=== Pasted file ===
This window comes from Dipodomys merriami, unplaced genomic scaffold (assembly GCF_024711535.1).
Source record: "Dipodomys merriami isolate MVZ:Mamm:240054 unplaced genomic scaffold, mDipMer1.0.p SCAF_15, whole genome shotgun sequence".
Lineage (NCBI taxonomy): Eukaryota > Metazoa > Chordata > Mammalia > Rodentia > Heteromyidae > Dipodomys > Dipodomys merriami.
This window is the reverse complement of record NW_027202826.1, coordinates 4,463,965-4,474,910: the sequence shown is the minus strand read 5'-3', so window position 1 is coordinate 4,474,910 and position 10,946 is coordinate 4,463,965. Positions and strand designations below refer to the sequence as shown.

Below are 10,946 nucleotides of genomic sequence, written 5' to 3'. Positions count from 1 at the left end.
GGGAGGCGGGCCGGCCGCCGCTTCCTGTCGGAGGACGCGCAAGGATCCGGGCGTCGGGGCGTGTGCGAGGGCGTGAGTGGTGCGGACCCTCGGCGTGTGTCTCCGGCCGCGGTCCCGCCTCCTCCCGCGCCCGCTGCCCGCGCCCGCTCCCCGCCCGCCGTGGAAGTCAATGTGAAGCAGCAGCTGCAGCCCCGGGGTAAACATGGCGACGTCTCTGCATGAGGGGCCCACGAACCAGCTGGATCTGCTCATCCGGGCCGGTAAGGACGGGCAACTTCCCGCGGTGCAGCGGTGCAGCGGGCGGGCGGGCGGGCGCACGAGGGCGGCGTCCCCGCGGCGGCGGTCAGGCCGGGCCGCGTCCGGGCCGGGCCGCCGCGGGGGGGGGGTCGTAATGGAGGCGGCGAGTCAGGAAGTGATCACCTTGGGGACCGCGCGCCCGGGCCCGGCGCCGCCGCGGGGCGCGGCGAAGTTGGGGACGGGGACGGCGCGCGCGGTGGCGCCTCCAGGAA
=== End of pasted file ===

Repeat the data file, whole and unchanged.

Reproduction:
This window comes from Dipodomys merriami, unplaced genomic scaffold (assembly GCF_024711535.1).
Source record: "Dipodomys merriami isolate MVZ:Mamm:240054 unplaced genomic scaffold, mDipMer1.0.p SCAF_15, whole genome shotgun sequence".
Lineage (NCBI taxonomy): Eukaryota > Metazoa > Chordata > Mammalia > Rodentia > Heteromyidae > Dipodomys > Dipodomys merriami.
This window is the reverse complement of record NW_027202826.1, coordinates 4,463,965-4,474,910: the sequence shown is the minus strand read 5'-3', so window position 1 is coordinate 4,474,910 and position 10,946 is coordinate 4,463,965. Positions and strand designations below refer to the sequence as shown.

Below are 10,946 nucleotides of genomic sequence, written 5' to 3'. Positions count from 1 at the left end.
GGGAGGCGGGCCGGCCGCCGCTTCCTGTCGGAGGACGCGCAAGGATCCGGGCGTCGGGGCGTGTGCGAGGGCGTGAGTGGTGCGGACCCTCGGCGTGTGTCTCCGGCCGCGGTCCCGCCTCCTCCCGCGCCCGCTGCCCGCGCCCGCTCCCCGCCCGCCGTGGAAGTCAATGTGAAGCAGCAGCTGCAGCCCCGGGGTAAACATGGCGACGTCTCTGCATGAGGGGCCCACGAACCAGCTGGATCTGCTCATCCGGGCCGGTAAGGACGGGCAACTTCCCGCGGTGCAGCGGTGCAGCGGGCGGGCGGGCGGGCGCACGAGGGCGGCGTCCCCGCGGCGGCGGTCAGGCCGGGCCGCGTCCGGGCCGGGCCGCCGCGGGGGGGGGGTCGTAATGGAGGCGGCGAGTCAGGAAGTGATCACCTTGGGGACCGCGCGCCCGGGCCCGGCGCCGCCGCGGGGCGCGGCGAAGTTGGGGACGGGGACGGCGCGCGCGGTGGCGCCTCCAGGAA